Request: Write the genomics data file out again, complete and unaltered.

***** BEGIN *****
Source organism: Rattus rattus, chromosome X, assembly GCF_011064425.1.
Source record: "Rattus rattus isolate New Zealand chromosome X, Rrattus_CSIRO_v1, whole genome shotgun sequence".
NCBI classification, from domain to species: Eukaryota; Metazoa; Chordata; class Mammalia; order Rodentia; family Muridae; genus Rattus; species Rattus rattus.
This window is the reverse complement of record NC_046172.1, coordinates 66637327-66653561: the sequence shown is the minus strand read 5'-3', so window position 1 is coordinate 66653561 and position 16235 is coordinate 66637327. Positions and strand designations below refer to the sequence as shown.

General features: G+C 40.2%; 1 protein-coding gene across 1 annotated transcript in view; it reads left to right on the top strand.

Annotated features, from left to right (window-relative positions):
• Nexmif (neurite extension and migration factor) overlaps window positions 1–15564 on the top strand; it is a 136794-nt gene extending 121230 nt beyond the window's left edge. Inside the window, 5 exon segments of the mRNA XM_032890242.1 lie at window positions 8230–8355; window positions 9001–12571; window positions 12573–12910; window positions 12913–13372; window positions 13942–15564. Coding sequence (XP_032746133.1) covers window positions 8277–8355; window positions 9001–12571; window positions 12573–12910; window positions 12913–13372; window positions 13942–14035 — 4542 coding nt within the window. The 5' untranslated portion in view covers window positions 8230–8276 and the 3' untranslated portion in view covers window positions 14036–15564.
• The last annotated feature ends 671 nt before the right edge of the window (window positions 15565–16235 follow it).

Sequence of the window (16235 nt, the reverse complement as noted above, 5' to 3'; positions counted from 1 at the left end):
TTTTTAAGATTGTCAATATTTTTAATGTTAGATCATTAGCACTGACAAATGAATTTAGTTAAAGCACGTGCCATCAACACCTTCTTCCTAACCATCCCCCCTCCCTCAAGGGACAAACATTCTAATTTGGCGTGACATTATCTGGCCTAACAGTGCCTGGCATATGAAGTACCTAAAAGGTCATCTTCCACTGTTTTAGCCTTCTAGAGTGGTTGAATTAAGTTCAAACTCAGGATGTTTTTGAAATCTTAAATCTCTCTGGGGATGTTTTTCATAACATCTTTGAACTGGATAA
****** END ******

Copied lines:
Source organism: Rattus rattus, chromosome X, assembly GCF_011064425.1.
Source record: "Rattus rattus isolate New Zealand chromosome X, Rrattus_CSIRO_v1, whole genome shotgun sequence".
NCBI classification, from domain to species: Eukaryota; Metazoa; Chordata; class Mammalia; order Rodentia; family Muridae; genus Rattus; species Rattus rattus.
This window is the reverse complement of record NC_046172.1, coordinates 66637327-66653561: the sequence shown is the minus strand read 5'-3', so window position 1 is coordinate 66653561 and position 16235 is coordinate 66637327. Positions and strand designations below refer to the sequence as shown.

General features: G+C 40.2%; 1 protein-coding gene across 1 annotated transcript in view; it reads left to right on the top strand.

Annotated features, from left to right (window-relative positions):
• Nexmif (neurite extension and migration factor) overlaps window positions 1–15564 on the top strand; it is a 136794-nt gene extending 121230 nt beyond the window's left edge. Inside the window, 5 exon segments of the mRNA XM_032890242.1 lie at window positions 8230–8355; window positions 9001–12571; window positions 12573–12910; window positions 12913–13372; window positions 13942–15564. Coding sequence (XP_032746133.1) covers window positions 8277–8355; window positions 9001–12571; window positions 12573–12910; window positions 12913–13372; window positions 13942–14035 — 4542 coding nt within the window. The 5' untranslated portion in view covers window positions 8230–8276 and the 3' untranslated portion in view covers window positions 14036–15564.
• The last annotated feature ends 671 nt before the right edge of the window (window positions 15565–16235 follow it).

Sequence of the window (16235 nt, the reverse complement as noted above, 5' to 3'; positions counted from 1 at the left end):
TTTTTAAGATTGTCAATATTTTTAATGTTAGATCATTAGCACTGACAAATGAATTTAGTTAAAGCACGTGCCATCAACACCTTCTTCCTAACCATCCCCCCTCCCTCAAGGGACAAACATTCTAATTTGGCGTGACATTATCTGGCCTAACAGTGCCTGGCATATGAAGTACCTAAAAGGTCATCTTCCACTGTTTTAGCCTTCTAGAGTGGTTGAATTAAGTTCAAACTCAGGATGTTTTTGAAATCTTAAATCTCTCTGGGGATGTTTTTCATAACATCTTTGAACTGGATAA